Guantanamo naval base 1
Osmel Ramirez suggests converting the Naval Base into a free trade zone.

The interests of both countries would be complemented this way. Another way forward, the “altruistic” acknowledgement of justice, the big fish tenderly embracing the little fish, is pure, romantic utopia. A balanced solution, based on mutual benefit, is always possible without undermining basic principles. Jose Marti once said: “let us achieve all justice.” In a less ideal and more current environment, we could say: “let us achieve all possible justice.”

Obama still faces a difficult battle ahead to achieve his aims. I hope he does. We Cubans celebrate the effort and see it as a step towards our final objective: the definitive closure of that military enclave.

It would be marvelous to be able to see industry and warehouses flourish where there are now only armaments and bunkers, to see gigantic container-carriers dock where destroyers and airplane carriers now do, to see an endless flow of goods and people where now there are only mined fields.

I believe a future of understanding and mutual profit for both countries is possible. The times when the United States saw Cuba as one of its inevitable acquisitions are behind us. The nationalistic rhetoric of the revolution and the theory of an imperial conspiracy aimed at depriving us of the homeland are also behind us.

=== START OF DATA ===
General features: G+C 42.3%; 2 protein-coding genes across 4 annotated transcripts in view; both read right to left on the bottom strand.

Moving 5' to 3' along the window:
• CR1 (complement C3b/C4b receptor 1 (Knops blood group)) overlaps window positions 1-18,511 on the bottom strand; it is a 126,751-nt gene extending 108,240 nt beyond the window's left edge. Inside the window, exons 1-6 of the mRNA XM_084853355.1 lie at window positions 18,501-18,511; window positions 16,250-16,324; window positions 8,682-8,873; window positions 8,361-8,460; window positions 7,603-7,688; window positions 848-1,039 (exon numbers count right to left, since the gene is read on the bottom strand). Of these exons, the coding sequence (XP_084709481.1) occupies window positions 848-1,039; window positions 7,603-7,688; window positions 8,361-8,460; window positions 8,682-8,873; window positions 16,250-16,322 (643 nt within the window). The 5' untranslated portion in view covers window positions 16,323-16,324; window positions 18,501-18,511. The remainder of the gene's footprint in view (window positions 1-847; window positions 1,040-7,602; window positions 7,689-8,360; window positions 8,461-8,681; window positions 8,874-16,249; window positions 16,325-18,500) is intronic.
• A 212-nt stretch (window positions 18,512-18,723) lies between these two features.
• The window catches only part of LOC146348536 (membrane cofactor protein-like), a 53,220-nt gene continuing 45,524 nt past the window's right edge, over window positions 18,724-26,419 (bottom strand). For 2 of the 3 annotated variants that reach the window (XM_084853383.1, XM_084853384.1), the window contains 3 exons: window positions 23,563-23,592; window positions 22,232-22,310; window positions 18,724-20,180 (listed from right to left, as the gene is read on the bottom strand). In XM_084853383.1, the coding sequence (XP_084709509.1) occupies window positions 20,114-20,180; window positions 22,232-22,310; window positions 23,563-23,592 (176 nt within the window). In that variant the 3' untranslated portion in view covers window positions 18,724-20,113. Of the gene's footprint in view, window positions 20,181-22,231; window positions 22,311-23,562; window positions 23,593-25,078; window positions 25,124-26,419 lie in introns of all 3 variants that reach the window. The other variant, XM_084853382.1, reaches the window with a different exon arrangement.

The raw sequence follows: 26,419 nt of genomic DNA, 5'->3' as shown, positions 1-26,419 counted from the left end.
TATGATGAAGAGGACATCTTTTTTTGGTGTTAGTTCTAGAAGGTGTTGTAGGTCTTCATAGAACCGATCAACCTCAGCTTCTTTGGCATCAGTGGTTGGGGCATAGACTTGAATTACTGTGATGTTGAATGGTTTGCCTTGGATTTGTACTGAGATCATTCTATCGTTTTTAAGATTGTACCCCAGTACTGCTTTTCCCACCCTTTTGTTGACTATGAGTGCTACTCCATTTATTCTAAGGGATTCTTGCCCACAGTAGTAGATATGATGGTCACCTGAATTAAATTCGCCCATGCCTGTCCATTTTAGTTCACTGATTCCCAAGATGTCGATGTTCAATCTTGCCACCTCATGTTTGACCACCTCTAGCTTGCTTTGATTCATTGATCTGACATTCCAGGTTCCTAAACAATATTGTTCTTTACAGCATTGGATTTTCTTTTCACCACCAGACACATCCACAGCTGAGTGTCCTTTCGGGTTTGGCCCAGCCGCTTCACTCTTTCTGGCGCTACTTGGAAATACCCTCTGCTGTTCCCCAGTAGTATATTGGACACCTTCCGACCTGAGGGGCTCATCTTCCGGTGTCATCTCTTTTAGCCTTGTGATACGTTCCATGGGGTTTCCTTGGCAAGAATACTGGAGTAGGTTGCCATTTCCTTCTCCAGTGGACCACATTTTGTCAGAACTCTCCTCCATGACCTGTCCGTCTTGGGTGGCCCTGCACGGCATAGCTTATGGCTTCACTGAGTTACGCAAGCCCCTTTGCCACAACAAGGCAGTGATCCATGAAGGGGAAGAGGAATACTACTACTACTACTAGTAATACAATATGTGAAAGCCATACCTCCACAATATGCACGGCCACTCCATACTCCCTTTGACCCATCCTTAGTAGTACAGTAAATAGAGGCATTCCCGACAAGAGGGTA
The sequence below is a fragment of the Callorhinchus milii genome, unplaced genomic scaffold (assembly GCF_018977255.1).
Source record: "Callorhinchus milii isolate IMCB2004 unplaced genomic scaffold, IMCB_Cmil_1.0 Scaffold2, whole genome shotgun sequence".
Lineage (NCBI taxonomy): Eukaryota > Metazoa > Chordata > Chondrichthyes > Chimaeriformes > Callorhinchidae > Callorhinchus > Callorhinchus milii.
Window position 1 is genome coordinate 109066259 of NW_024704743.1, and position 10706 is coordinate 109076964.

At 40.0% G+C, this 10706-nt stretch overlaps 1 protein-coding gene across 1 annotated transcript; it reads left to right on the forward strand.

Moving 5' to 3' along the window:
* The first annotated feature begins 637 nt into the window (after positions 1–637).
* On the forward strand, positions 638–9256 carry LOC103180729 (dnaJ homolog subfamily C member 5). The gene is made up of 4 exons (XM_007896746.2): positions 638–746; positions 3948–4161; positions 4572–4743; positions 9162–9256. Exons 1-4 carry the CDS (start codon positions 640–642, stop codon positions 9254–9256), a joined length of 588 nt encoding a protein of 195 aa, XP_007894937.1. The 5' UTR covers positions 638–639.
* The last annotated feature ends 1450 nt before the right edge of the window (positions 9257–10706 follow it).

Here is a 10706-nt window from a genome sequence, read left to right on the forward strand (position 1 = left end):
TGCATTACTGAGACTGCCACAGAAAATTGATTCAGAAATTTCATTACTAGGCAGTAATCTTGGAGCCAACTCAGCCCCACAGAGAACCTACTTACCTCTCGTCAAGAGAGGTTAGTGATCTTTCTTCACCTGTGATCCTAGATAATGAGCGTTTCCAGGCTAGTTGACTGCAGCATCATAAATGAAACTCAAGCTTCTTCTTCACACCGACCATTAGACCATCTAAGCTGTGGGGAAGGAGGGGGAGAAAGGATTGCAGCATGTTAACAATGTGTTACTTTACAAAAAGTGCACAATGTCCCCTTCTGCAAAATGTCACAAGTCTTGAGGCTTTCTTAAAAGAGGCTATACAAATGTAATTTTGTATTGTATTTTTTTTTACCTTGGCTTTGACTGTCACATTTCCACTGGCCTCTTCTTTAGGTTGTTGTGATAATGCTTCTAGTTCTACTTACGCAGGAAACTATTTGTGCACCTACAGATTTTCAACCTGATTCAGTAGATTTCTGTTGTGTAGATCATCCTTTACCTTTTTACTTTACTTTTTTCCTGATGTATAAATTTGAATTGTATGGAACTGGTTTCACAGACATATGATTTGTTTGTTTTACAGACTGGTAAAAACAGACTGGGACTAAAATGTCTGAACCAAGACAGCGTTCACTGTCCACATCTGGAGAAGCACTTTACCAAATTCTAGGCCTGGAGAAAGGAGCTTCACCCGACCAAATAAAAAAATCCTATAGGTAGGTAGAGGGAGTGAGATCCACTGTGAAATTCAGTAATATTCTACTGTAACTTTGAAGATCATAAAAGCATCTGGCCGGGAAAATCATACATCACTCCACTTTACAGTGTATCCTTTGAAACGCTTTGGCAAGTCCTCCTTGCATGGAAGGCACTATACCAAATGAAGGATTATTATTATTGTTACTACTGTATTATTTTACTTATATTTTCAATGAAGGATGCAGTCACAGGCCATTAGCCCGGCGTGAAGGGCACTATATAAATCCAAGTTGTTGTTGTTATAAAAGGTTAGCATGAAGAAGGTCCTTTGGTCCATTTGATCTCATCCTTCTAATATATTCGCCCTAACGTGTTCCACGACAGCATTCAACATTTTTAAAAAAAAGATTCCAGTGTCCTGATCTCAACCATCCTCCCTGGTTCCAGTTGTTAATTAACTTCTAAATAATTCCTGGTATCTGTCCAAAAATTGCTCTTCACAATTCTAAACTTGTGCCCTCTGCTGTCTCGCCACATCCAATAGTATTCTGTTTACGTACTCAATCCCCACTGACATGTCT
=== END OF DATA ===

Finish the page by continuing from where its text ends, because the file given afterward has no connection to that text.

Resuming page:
The future is one of negotiation and reconciliation, but there’s still a fair ways to go.

14 thoughts on “Obama’s Commitment to Close the Gitmo Prison

  • It doesn’t take a lot of knowledge to figure out that socialism – as most socialists advocate it – has failed in every instance. Tons of people trying to get into Cuba, are there? How about Venezuela? Lines forming up at the North Korean border of those clamouring to get in? And of course all those socialist countries are highly “democratic”, aren’t they? [smile!]

    Sorry, but to “oppose socialism” doesn’t mean that you “oppose democracy”; rather, it simply means that you’re no clown who actually believes that “socialism” is beneficial. Or, put another way, to “oppose socialism” means that you’re not a “gimme, gimme” artist who is constantly demanding that OTHERS subsidize one’s way in this world.